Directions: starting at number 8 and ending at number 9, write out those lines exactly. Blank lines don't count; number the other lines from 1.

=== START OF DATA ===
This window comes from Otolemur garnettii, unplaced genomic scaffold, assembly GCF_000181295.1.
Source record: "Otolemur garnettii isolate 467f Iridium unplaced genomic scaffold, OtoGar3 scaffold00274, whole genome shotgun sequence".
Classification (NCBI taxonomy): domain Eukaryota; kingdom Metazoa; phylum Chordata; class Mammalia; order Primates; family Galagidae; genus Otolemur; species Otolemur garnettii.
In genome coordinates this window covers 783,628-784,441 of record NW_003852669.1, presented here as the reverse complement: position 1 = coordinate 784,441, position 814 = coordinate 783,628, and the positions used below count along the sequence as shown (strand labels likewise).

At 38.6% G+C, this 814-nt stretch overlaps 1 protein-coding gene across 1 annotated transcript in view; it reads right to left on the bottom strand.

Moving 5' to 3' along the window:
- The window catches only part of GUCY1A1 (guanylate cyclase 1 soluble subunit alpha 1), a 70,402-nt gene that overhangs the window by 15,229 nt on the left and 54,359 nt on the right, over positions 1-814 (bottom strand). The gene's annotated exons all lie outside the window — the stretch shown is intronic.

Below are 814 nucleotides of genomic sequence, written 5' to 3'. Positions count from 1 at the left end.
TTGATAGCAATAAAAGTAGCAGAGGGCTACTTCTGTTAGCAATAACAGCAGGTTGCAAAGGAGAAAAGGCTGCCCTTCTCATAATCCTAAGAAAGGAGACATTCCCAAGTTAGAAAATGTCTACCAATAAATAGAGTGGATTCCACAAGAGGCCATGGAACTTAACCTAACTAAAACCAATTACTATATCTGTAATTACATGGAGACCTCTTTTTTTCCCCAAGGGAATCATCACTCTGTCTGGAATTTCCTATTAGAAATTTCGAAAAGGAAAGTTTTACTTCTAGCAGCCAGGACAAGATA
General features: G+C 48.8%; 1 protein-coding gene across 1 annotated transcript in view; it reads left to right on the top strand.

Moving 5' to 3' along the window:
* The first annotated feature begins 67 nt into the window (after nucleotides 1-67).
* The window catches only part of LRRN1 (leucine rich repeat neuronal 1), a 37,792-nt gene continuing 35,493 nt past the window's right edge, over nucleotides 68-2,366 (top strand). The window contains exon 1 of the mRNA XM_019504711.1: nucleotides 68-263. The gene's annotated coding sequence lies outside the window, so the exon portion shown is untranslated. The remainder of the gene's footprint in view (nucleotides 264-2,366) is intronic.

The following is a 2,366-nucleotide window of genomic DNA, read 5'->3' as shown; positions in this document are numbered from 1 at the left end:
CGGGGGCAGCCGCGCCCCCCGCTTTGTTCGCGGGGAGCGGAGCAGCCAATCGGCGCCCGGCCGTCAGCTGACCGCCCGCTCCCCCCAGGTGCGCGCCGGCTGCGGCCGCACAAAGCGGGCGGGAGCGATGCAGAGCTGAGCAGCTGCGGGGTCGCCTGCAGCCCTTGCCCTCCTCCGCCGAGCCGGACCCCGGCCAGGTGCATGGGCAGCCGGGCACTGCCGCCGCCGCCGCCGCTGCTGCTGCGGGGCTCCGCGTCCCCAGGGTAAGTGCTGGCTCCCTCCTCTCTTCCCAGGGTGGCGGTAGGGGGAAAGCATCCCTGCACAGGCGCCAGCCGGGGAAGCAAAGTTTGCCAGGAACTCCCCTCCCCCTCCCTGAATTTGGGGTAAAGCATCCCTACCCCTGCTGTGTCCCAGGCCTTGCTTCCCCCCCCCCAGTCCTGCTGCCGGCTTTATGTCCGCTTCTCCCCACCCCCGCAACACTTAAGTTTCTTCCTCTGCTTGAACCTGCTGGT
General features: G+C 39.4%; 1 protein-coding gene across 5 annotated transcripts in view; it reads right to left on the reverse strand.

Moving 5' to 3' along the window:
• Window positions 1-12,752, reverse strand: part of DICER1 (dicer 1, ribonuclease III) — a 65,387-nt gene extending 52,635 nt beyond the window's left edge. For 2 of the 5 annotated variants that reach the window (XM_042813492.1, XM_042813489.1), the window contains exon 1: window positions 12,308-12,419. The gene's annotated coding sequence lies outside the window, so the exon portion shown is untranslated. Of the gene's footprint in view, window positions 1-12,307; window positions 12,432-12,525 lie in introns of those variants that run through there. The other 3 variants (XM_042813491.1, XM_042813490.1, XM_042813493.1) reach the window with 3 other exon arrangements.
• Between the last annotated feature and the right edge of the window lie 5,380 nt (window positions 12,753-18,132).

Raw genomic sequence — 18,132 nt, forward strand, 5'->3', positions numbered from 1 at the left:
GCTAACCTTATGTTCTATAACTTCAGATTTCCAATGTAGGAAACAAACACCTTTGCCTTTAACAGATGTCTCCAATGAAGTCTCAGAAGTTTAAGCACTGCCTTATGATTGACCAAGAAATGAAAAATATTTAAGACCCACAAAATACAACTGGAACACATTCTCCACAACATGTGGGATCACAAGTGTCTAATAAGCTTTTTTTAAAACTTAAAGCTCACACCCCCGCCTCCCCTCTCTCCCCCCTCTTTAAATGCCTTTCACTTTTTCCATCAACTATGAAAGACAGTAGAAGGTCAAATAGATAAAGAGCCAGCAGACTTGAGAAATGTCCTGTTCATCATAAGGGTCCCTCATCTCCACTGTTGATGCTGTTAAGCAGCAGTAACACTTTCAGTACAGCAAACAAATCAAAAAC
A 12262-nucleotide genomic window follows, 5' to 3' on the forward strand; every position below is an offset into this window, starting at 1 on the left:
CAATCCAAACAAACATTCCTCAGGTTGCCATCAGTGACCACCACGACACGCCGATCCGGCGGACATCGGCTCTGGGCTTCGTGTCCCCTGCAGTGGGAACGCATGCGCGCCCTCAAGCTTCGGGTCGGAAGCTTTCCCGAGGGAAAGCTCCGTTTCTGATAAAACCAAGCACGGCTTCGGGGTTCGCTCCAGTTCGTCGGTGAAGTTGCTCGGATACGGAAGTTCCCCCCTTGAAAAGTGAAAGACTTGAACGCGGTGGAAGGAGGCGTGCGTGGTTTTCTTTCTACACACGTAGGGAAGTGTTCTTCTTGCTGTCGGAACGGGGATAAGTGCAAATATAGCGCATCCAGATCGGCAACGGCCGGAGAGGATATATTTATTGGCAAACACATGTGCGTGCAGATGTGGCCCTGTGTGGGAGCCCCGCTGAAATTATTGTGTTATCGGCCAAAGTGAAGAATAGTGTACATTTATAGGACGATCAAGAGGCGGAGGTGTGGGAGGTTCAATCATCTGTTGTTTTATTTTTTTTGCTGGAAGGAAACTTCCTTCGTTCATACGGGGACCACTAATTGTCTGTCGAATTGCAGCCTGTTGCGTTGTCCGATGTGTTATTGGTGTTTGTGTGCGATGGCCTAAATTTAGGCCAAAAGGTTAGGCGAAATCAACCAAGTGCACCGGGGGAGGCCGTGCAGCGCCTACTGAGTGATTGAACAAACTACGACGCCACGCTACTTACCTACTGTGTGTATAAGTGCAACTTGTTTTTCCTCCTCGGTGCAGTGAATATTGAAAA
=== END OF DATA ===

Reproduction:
Below are 814 nucleotides of genomic sequence, written 5' to 3'. Positions count from 1 at the left end.
TTGATAGCAATAAAAGTAGCAGAGGGCTACTTCTGTTAGCAATAACAGCAGGTTGCAAAGGAGAAAAGGCTGCCCTTCTCATAATCCTAAGAAAGGAGACATTCCCAAGTTAGAAAATGTCTACCAATAAATAGAGTGGATTCCACAAGAGGCCATGGAACTTAACCTAACTAAAACCAATTACTATATCTGTAATTACATGGAGACCTCTTTTTTTCCCCAAGGGAATCATCACTCTGTCTGGAATTTCCTATTAGAAATTTCGAAAAGGAAAGTTTTACTTCTAGCAGCCAGGACAAGATA